Cybersecurity has justifiably become a front-burner policy concern for governments around the world. But what happens when security regulations are effectively used to bolster the prospects of local firms at the expense of foreign competitors?
Restrictions on procurement by government agencies and state-owned or state-influenced enterprises are part of broader set of IT-focused market barriers which are keeping global companies out of emerging markets.
Ahead of the history-making decision on the Arms Trade Treaty less than two weeks from now -- starting July 2 in New York at the United Nations -- the Control Arms Coalition set up a series of exclusive interviews with four high-profile personalities.
It is time to recognize that some companies that fish and sell tuna under the "dolphin-safe" label do not accord dolphins the same protection as the Mexican fleet, and it is also time for them to face the facts, just like the Mexican fleet did years ago.
We have reached a pivotal new phase in the information technology revolution. The biggest centers of growth for IT products and services are no longer established powers like the United States and Europe, but emerging markets such as China, India, and Brazil.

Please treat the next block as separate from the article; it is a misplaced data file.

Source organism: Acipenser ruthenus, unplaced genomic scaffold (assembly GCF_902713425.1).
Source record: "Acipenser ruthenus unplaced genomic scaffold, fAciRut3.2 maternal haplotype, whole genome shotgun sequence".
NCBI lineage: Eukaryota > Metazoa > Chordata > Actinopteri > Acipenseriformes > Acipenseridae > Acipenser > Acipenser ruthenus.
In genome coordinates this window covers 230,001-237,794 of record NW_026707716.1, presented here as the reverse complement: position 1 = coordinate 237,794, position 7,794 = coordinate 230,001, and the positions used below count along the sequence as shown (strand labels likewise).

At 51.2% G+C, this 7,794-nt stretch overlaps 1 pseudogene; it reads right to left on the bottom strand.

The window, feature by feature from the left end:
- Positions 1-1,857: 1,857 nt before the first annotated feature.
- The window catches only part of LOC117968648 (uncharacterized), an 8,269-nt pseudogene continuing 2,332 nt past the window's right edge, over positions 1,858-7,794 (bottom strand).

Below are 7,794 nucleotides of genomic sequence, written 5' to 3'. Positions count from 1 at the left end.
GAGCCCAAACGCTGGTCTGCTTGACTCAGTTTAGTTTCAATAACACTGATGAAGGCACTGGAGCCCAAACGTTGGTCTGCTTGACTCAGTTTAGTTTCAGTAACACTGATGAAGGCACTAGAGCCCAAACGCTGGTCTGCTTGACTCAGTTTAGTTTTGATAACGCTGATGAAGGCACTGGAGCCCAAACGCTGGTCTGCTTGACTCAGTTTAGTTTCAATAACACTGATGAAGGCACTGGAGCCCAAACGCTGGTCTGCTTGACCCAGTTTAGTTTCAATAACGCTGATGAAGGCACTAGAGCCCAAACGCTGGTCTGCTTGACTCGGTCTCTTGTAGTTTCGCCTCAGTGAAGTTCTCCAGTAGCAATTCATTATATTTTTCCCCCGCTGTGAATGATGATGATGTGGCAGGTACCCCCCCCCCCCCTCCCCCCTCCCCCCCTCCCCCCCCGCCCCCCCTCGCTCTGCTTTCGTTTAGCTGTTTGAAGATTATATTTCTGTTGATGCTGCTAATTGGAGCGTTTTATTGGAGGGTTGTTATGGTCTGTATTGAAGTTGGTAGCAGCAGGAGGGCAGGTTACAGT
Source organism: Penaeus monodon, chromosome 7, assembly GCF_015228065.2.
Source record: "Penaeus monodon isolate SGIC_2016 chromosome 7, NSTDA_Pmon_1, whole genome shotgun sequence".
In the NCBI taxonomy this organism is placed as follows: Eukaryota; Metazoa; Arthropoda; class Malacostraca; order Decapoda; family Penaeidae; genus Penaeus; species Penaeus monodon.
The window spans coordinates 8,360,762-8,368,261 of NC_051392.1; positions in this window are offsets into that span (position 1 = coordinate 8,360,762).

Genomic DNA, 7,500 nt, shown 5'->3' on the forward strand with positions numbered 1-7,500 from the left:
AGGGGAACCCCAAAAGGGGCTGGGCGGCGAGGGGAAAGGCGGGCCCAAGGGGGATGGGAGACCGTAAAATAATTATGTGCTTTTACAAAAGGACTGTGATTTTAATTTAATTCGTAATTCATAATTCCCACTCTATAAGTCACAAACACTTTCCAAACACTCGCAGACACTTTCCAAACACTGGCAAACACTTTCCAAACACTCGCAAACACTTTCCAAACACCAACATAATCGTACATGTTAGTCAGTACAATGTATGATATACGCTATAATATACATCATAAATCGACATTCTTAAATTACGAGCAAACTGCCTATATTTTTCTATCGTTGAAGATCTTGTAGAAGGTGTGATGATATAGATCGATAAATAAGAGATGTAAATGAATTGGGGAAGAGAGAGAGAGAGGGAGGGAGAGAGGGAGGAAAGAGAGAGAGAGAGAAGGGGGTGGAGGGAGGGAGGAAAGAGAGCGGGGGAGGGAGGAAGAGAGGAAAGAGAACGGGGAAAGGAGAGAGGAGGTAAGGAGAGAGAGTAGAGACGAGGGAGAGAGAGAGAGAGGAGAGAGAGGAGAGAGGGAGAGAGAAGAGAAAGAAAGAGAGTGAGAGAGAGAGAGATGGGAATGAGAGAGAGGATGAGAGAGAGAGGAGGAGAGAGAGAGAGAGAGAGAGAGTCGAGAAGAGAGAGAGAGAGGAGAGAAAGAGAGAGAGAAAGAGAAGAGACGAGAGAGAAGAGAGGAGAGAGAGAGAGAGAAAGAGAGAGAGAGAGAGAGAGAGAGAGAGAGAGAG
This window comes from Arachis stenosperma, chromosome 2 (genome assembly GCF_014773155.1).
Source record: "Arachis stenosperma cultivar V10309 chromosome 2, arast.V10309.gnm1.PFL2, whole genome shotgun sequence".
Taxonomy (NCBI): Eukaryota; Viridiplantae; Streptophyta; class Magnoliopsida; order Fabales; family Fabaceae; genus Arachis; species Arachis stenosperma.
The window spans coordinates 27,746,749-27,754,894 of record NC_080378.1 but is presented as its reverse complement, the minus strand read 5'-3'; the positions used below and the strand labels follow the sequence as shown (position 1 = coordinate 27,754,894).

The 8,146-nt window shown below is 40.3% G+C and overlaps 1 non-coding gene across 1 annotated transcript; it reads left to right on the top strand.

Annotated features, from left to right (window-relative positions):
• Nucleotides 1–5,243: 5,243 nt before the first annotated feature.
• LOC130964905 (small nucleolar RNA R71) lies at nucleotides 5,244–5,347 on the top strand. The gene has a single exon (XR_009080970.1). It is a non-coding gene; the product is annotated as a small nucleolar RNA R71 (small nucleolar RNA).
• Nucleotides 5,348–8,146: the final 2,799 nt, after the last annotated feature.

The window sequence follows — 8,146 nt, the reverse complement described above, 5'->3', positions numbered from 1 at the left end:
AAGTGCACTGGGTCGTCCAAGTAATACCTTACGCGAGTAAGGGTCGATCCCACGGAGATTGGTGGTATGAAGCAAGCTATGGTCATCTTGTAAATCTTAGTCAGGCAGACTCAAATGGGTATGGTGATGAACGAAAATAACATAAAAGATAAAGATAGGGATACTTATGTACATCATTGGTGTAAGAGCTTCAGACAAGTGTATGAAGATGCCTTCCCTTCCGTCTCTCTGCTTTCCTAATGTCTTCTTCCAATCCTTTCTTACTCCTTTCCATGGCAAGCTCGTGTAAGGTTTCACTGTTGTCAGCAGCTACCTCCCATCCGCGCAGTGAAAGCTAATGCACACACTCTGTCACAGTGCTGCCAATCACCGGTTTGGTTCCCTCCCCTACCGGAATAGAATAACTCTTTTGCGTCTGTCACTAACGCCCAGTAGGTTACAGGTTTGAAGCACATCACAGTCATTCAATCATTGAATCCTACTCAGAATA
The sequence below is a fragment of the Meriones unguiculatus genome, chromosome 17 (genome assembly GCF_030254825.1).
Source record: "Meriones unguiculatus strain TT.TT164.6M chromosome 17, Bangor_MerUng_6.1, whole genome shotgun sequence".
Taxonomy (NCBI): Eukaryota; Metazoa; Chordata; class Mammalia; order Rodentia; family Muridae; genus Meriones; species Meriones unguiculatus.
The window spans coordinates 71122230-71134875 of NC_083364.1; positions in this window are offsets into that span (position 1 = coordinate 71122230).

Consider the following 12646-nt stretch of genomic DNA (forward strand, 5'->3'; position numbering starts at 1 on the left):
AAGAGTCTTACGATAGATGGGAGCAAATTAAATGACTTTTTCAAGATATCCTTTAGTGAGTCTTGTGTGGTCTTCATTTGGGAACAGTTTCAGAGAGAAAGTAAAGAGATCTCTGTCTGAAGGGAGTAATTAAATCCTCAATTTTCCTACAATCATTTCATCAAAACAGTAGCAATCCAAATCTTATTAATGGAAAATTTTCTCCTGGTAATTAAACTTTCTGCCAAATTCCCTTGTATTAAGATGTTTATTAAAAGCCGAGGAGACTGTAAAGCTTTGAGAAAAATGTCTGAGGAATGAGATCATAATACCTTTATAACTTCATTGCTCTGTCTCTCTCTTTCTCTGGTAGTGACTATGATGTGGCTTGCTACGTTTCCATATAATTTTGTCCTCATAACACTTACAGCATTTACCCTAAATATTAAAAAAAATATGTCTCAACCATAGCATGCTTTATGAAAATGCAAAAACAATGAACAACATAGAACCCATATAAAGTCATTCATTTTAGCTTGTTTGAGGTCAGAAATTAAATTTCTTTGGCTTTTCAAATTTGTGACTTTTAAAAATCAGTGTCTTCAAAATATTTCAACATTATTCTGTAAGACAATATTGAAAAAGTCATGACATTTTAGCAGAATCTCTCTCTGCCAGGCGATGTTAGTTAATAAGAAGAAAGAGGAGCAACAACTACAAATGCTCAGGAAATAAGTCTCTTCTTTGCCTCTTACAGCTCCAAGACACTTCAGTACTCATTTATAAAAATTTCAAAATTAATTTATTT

We have lost hard-won capacity that will take enormous investment to get back. We lost a large part of our ability to make a living in this world. And now we are feeling the consequences of these losses.
The competition facing a business is no longer just across the street: it's across borders and overseas and exporting is a key to our economic growth. As Under Secretary for International Trade, I believe that Latino businesses are well-positioned to help lead this effort.
With virtually no chance of anything immigration related passing in the House or Senate, investment in the legal flow of commerce and people at our border is a great compromise on legislative action in an election year.
The "American System" has the following insight: The American economy cannot flourish over the long term with merely the financial and resource extraction sectors. American prosperity was built upon the nurturing of human capital.